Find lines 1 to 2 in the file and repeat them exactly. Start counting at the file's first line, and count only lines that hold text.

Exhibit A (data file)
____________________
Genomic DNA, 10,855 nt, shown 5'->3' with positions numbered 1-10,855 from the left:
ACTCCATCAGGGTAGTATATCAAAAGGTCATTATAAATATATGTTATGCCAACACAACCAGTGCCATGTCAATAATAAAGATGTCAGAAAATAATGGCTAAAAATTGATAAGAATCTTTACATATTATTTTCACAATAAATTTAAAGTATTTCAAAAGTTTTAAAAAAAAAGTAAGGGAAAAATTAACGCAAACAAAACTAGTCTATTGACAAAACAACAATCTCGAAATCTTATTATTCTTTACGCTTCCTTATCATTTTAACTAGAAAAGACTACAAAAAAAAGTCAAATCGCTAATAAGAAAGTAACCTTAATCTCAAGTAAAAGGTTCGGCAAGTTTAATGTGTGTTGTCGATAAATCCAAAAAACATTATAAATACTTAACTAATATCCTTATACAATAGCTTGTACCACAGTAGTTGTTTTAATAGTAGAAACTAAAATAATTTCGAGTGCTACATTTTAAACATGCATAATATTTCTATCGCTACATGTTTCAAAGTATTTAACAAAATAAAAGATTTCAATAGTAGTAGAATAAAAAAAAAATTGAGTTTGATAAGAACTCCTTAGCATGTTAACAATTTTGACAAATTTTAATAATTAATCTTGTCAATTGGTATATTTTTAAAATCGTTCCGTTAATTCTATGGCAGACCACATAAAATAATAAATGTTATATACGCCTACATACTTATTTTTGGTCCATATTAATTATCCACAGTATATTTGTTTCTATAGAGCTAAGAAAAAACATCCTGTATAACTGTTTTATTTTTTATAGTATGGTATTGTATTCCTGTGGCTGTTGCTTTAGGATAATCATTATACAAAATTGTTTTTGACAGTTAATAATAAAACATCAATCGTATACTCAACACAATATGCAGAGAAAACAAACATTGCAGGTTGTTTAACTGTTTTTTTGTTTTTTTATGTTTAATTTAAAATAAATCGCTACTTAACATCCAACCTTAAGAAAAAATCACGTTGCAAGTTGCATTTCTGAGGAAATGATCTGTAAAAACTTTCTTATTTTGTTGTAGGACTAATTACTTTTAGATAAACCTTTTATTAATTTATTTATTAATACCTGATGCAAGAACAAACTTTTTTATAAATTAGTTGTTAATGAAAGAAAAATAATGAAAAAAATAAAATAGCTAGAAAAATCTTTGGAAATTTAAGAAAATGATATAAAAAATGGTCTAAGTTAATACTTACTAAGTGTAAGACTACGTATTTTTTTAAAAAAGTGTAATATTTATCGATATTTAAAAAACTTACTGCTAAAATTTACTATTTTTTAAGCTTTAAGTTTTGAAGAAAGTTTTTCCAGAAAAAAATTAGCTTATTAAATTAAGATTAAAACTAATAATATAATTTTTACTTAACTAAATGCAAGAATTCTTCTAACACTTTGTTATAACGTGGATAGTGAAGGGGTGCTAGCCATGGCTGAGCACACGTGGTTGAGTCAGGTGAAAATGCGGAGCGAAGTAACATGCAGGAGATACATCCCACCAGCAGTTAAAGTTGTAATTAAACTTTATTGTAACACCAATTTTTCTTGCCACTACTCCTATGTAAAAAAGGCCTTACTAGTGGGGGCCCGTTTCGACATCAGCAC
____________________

Genomic DNA, 10,855 nt, shown 5'->3' with positions numbered 1-10,855 from the left:
ACTCCATCAGGGTAGTATATCAAAAGGTCATTATAAATATATGTTATGCCAACACAACCAGTGCCATGTCAATAATAAAGATGTCAGAAAATAATGGCTAAAAATTGATAAGAATCTTTACATATTATTTTCACAATAAATTTAAAGTATTTCAAAAGTTTTAAAAAAAAAGTAAGGGAAAAATTAACGCAAACAAAACTAGTCTATTGACAAAACAACAATCTCGAAATCTTATTATTCTTTACGCTTCCTTATCATTTTAACTAGAAAAGACTACAAAAAAAAGTCAAATCGCTAATAAGAAAGTAACCTTAATCTCAAGTAAAAGGTTCGGCAAGTTTAATGTGTGTTGTCGATAAATCCAAAAAACATTATAAATACTTAACTAATATCCTTATACAATAGCTTGTACCACAGTAGTTGTTTTAATAGTAGAAACTAAAATAATTTCGAGTGCTACATTTTAAACATGCATAATATTTCTATCGCTACATGTTTCAAAGTATTTAACAAAATAAAAGATTTCAATAGTAGTAGAATAAAAAAAAAATTGAGTTTGATAAGAACTCCTTAGCATGTTAACAATTTTGACAAATTTTAATAATTAATCTTGTCAATTGGTATATTTTTAAAATCGTTCCGTTAATTCTATGGCAGACCACATAAAATAATAAATGTTATATACGCCTACATACTTATTTTTGGTCCATATTAATTATCCACAGTATATTTGTTTCTATAGAGCTAAGAAAAAACATCCTGTATAACTGTTTTATTTTTTATAGTATGGTATTGTATTCCTGTGGCTGTTGCTTTAGGATAATCATTATACAAAATTGTTTTTGACAGTTAATAATAAAACATCAATCGTATACTCAACACAATATGCAGAGAAAACAAACATTGCAGGTTGTTTAACTGTTTTTTTGTTTTTTTATGTTTAATTTAAAATAAATCGCTACTTAACATCCAACCTTAAGAAAAAATCACGTTGCAAGTTGCATTTCTGAGGAAATGATCTGTAAAAACTTTCTTATTTTGTTGTAGGACTAATTACTTTTAGATAAACCTTTTATTAATTTATTTATTAATACCTGATGCAAGAACAAACTTTTTTATAAATTAGTTGTTAATGAAAGAAAAATAATGAAAAAAATAAAATAGCTAGAAAAATCTTTGGAAATTTAAGAAAATGATATAAAAAATGGTCTAAGTTAATACTTACTAAGTGTAAGACTACGTATTTTTTTAAAAAAGTGTAATATTTATCGATATTTAAAAAACTTACTGCTAAAATTTACTATTTTTTAAGCTTTAAGTTTTGAAGAAAGTTTTTCCAGAAAAAAATTAGCTTATTAAATTAAGATTAAAACTAATAATATAATTTTTACTTAACTAAATGCAAGAATTCTTCTAACACTTTGTTATAACGTGGATAGTGAAGGGGTGCTAGCCATGGCTGAGCACACGTGGTTGAGTCAGGTGAAAATGCGGAGCGAAGTAACATGCAGGAGATACATCCCACCAGCAGTTAAAGTTGTAATTAAACTTTATTGTAACACCAATTTTTCTTGCCACTACTCCTATGTAAAAAAGGCCTTACTAGTGGGGGCCCGTTTCGACATCAGCAC